In the Golden Age, shows were produced by individuals, such as David Merrick and Kermit Bloomgarten. They carefully shepherded projects to The Great White Way with lots of individual attention, such as choosing collaborative teams, and influencing casting. In the Current Age, shows are most often produced by huge corporations. The personnel involved may or may not be theatre people; some have no experience in theatre whatsoever. What the corporations do have are stockholders, people who are looking at the bottom line. The sort of individual attention that used to be common is quite rare today.

It is the thinking of many Current powers-that-be that the only way to make money on Broadway is to provide an audience with something they’re already familiar with: Songs they’ve heard (jukebox shows) or titles that are well-known from the movies. Often, the mega-corporation producing the adaptation already owns the rights to the screenplay they’re basing their shows on. A property (an old film) can be sitting around NOT making money for a studio, but you can eke more bucks out of it if fame from a musicalization revives interest.

The closing notices of Bloody Bloody Andrew Jackson and The Scottsboro Boys have gotten people talking about why so few people bought tickets to these original and well-reviewed musicals, while Elf and The Addams Family post big numbers.

One likely hypothesis: The audience for Broadway has changed. Remember when Times Square was a scary place, filled with sketchy characters and the occasional mission doll? Neither do I. But during the Golden Age there were folks who frequently braved this dodgy area because they loved seeing original work. And it didn’t matter if the show had some unfamiliar name, like Brigadoon or Bye Bye Birdie – people went because they loved theatre, listened to theatre-loving friends and read reviews.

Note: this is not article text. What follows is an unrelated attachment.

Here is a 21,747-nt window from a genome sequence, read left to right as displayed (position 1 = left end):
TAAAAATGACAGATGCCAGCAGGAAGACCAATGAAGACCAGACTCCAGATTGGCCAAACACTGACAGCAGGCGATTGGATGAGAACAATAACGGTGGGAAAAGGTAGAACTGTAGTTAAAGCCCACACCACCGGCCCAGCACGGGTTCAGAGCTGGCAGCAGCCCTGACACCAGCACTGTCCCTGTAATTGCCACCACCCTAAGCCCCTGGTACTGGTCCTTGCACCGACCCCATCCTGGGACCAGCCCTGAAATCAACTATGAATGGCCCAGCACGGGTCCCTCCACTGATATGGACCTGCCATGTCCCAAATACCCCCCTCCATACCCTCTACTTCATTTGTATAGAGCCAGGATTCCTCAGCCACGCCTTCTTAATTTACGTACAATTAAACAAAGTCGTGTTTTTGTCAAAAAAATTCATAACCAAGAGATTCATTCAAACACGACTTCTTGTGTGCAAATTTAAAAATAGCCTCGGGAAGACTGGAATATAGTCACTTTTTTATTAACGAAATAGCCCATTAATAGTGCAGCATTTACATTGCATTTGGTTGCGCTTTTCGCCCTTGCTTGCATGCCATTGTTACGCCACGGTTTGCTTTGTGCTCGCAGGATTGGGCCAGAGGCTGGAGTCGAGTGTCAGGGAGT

In the past quarter century, the theatre district has transformed itself. There are no horse players, whores or even mission dolls. 24 hours a day, feeling perfectly safe, there are tourists in Times Square, from across the country and around the world. Many tourists view coming to New York and seeing a Broadway show a once-in-a-lifetime experience. They’re less likely to take a risk on something they haven’t heard of. Unlike the metropolitan theatre-lovers described in the last paragraph, they’re not likely to have read reviews, or even to know other people who’ve seen a Broadway show. They don’t go on recommendations; they do go on (in a phrase from an Eddie Murphy movie) The Name You Know.

Of course, these are generalizations. We all know some out-of-towners who do inform themselves about theatre. But I doubt anyone will deny that the Current Age audience differs from the Golden Age audience in knowledge, review-reading, and the need for the familiar.

I do know what question I was responding to here. Someone asked why Ghost, a show that was a widely-panned financial flop on Broadway was on a national tour (cast by my wife – but that’s neither here nor there).

Here’s the deal: If you’re selling tickets to people who don’t read reviews, then the show based on that movie you liked (Ghost, e.g.) will outsell the show critics loved (such as A Gentleman’s Guide To Love and Murder) every time; quality is immaterial.

Too depressing a thought to leave you with? Sorry: Just cleaning out the sad crap from the computer, and the chips fall where they may. I will report (and I hope this cheers you) that my step back from the self-imposed discipline of coming up with a new essay here every five or six days has led to markedly improved productivity on the new musical. And, as you can tell, I didn’t expend a lot of time writing this entry. If I had, I’d certainly come up with a less Business Jargon-y phrase than “markedly improved productivity.” Good tunes, man!